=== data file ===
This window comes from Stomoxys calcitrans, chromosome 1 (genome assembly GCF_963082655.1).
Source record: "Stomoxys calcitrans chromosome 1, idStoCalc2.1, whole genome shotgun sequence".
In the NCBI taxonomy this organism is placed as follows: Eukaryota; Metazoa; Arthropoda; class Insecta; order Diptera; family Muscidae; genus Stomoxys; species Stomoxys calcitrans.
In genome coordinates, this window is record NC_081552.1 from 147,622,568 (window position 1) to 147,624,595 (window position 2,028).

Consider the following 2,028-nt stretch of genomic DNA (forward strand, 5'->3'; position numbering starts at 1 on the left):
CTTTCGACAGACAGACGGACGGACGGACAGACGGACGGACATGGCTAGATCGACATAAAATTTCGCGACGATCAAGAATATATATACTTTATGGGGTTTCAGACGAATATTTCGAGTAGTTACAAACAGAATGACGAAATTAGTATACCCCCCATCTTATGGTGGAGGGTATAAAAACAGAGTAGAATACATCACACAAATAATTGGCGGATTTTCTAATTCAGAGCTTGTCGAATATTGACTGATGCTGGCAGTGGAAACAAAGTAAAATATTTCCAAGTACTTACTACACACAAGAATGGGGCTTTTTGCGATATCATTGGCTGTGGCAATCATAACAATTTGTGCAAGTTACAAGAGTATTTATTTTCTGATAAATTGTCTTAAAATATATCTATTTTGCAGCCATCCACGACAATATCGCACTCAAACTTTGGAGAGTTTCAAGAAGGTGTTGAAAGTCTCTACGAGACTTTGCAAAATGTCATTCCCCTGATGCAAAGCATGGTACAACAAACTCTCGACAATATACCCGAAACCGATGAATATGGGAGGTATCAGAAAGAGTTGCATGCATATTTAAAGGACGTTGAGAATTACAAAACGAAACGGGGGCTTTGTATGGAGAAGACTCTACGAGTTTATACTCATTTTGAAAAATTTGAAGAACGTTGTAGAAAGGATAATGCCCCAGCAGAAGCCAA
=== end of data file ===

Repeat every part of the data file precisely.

This window comes from Stomoxys calcitrans, chromosome 1 (genome assembly GCF_963082655.1).
Source record: "Stomoxys calcitrans chromosome 1, idStoCalc2.1, whole genome shotgun sequence".
In the NCBI taxonomy this organism is placed as follows: Eukaryota; Metazoa; Arthropoda; class Insecta; order Diptera; family Muscidae; genus Stomoxys; species Stomoxys calcitrans.
In genome coordinates, this window is record NC_081552.1 from 147,622,568 (window position 1) to 147,624,595 (window position 2,028).

Consider the following 2,028-nt stretch of genomic DNA (forward strand, 5'->3'; position numbering starts at 1 on the left):
CTTTCGACAGACAGACGGACGGACGGACAGACGGACGGACATGGCTAGATCGACATAAAATTTCGCGACGATCAAGAATATATATACTTTATGGGGTTTCAGACGAATATTTCGAGTAGTTACAAACAGAATGACGAAATTAGTATACCCCCCATCTTATGGTGGAGGGTATAAAAACAGAGTAGAATACATCACACAAATAATTGGCGGATTTTCTAATTCAGAGCTTGTCGAATATTGACTGATGCTGGCAGTGGAAACAAAGTAAAATATTTCCAAGTACTTACTACACACAAGAATGGGGCTTTTTGCGATATCATTGGCTGTGGCAATCATAACAATTTGTGCAAGTTACAAGAGTATTTATTTTCTGATAAATTGTCTTAAAATATATCTATTTTGCAGCCATCCACGACAATATCGCACTCAAACTTTGGAGAGTTTCAAGAAGGTGTTGAAAGTCTCTACGAGACTTTGCAAAATGTCATTCCCCTGATGCAAAGCATGGTACAACAAACTCTCGACAATATACCCGAAACCGATGAATATGGGAGGTATCAGAAAGAGTTGCATGCATATTTAAAGGACGTTGAGAATTACAAAACGAAACGGGGGCTTTGTATGGAGAAGACTCTACGAGTTTATACTCATTTTGAAAAATTTGAAGAACGTTGTAGAAAGGATAATGCCCCAGCAGAAGCCAA